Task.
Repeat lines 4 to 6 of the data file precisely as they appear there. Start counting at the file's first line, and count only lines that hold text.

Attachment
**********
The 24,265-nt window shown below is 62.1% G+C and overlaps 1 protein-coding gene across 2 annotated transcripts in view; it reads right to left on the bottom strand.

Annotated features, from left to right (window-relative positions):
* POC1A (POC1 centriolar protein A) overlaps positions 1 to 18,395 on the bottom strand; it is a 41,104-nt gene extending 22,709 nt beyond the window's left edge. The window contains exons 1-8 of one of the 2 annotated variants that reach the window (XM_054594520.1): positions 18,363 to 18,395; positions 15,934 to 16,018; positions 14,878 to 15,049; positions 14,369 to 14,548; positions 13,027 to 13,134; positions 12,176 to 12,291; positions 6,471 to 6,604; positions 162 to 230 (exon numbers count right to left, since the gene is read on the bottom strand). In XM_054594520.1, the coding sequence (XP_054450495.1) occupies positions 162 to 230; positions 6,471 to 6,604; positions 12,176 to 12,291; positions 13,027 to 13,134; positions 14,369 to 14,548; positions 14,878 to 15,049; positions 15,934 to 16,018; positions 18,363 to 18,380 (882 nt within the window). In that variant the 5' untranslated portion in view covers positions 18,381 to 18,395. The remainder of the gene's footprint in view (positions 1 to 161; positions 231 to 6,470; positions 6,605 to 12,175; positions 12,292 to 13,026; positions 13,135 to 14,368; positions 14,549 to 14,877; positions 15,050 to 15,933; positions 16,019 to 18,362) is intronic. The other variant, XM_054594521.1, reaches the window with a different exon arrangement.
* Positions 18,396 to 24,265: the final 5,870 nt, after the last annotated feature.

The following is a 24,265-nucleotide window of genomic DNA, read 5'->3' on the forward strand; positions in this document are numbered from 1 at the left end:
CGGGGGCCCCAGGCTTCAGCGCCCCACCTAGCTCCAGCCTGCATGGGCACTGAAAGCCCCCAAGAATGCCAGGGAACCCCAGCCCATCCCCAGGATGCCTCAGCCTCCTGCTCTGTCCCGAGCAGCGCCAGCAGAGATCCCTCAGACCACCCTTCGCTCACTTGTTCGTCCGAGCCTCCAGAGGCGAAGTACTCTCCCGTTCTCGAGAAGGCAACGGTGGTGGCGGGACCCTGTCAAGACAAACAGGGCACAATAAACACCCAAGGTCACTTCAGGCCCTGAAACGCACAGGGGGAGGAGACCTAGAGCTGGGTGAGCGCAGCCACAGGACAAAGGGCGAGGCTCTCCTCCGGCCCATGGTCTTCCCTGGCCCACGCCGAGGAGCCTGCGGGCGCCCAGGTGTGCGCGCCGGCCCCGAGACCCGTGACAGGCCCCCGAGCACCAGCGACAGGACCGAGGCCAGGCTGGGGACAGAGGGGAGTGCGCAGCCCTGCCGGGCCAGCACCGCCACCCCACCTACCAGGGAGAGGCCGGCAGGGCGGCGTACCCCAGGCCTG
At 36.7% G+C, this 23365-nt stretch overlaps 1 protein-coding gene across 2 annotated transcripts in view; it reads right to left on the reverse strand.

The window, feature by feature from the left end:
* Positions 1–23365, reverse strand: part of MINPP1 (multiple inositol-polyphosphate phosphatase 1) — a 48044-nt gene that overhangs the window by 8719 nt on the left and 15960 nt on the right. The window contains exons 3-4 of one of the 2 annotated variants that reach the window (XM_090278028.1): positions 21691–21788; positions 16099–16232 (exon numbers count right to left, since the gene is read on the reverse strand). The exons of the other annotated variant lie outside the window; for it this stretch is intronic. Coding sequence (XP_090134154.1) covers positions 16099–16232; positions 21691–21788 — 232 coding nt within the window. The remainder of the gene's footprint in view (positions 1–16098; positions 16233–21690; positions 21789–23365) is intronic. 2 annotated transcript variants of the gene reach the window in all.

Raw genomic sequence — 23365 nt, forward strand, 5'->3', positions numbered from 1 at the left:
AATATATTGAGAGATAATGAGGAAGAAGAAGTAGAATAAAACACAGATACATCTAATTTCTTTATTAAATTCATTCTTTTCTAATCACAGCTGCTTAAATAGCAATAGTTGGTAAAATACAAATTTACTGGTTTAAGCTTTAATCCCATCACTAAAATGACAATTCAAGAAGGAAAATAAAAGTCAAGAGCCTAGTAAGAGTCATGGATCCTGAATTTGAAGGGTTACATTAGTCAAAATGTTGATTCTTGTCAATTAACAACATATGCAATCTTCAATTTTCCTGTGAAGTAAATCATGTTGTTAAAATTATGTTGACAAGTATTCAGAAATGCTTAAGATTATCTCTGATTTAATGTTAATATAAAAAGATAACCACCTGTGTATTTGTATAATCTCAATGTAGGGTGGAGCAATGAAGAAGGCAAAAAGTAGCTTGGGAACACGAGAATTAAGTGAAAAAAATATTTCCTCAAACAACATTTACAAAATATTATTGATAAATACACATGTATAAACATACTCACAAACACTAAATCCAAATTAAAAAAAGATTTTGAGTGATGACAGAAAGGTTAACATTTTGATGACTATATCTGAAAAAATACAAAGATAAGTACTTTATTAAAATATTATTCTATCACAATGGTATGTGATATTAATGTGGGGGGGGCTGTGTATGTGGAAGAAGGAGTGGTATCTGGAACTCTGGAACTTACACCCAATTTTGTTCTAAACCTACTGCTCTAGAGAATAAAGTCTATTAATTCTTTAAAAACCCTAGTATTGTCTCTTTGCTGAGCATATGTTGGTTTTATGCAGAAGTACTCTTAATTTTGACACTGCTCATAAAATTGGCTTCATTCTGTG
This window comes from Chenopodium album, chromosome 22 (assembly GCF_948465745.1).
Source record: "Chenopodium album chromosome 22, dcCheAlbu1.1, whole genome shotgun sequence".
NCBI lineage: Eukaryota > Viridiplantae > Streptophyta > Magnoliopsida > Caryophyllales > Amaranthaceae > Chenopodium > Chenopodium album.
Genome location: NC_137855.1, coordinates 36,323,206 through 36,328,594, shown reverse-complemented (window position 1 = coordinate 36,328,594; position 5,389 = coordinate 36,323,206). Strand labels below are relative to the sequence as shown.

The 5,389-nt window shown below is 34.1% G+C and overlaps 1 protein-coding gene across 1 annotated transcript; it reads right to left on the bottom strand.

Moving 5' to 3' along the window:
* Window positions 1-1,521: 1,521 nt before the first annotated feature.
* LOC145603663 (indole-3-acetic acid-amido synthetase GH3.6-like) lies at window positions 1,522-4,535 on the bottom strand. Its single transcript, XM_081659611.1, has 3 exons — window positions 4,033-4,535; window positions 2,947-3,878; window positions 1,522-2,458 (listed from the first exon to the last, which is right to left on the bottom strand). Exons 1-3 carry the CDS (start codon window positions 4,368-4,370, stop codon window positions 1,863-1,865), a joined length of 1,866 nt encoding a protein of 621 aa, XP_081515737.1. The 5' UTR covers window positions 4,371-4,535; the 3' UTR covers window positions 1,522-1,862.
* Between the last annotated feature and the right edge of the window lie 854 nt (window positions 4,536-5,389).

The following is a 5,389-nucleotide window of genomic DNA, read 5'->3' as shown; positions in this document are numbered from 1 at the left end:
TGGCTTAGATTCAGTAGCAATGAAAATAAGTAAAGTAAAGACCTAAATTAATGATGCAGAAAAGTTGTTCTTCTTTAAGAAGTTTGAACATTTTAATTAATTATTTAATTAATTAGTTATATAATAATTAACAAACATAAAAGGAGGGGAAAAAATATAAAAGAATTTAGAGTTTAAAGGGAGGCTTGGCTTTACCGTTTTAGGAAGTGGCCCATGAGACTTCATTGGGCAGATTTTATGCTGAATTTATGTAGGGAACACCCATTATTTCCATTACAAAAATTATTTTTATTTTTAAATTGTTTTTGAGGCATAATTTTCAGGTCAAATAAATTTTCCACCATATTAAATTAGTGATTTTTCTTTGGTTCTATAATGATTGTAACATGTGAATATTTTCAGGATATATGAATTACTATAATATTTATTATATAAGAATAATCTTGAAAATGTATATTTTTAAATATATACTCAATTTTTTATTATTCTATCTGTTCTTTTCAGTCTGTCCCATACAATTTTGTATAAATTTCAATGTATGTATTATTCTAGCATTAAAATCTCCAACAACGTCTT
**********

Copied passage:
* Positions 18,396 to 24,265: the final 5,870 nt, after the last annotated feature.

The following is a 24,265-nucleotide window of genomic DNA, read 5'->3' on the forward strand; positions in this document are numbered from 1 at the left end:
CGGGGGCCCCAGGCTTCAGCGCCCCACCTAGCTCCAGCCTGCATGGGCACTGAAAGCCCCCAAGAATGCCAGGGAACCCCAGCCCATCCCCAGGATGCCTCAGCCTCCTGCTCTGTCCCGAGCAGCGCCAGCAGAGATCCCTCAGACCACCCTTCGCTCACTTGTTCGTCCGAGCCTCCAGAGGCGAAGTACTCTCCCGTTCTCGAGAAGGCAACGGTGGTGGCGGGACCCTGTCAAGACAAACAGGGCACAATAAACACCCAAGGTCACTTCAGGCCCTGAAACGCACAGGGGGAGGAGACCTAGAGCTGGGTGAGCGCAGCCACAGGACAAAGGGCGAGGCTCTCCTCCGGCCCATGGTCTTCCCTGGCCCACGCCGAGGAGCCTGCGGGCGCCCAGGTGTGCGCGCCGGCCCCGAGACCCGTGACAGGCCCCCGAGCACCAGCGACAGGACCGAGGCCAGGCTGGGGACAGAGGGGAGTGCGCAGCCCTGCCGGGCCAGCACCGCCACCCCACCTACCAGGGAGAGGCCGGCAGGGCGGCGTACCCCAGGCCTG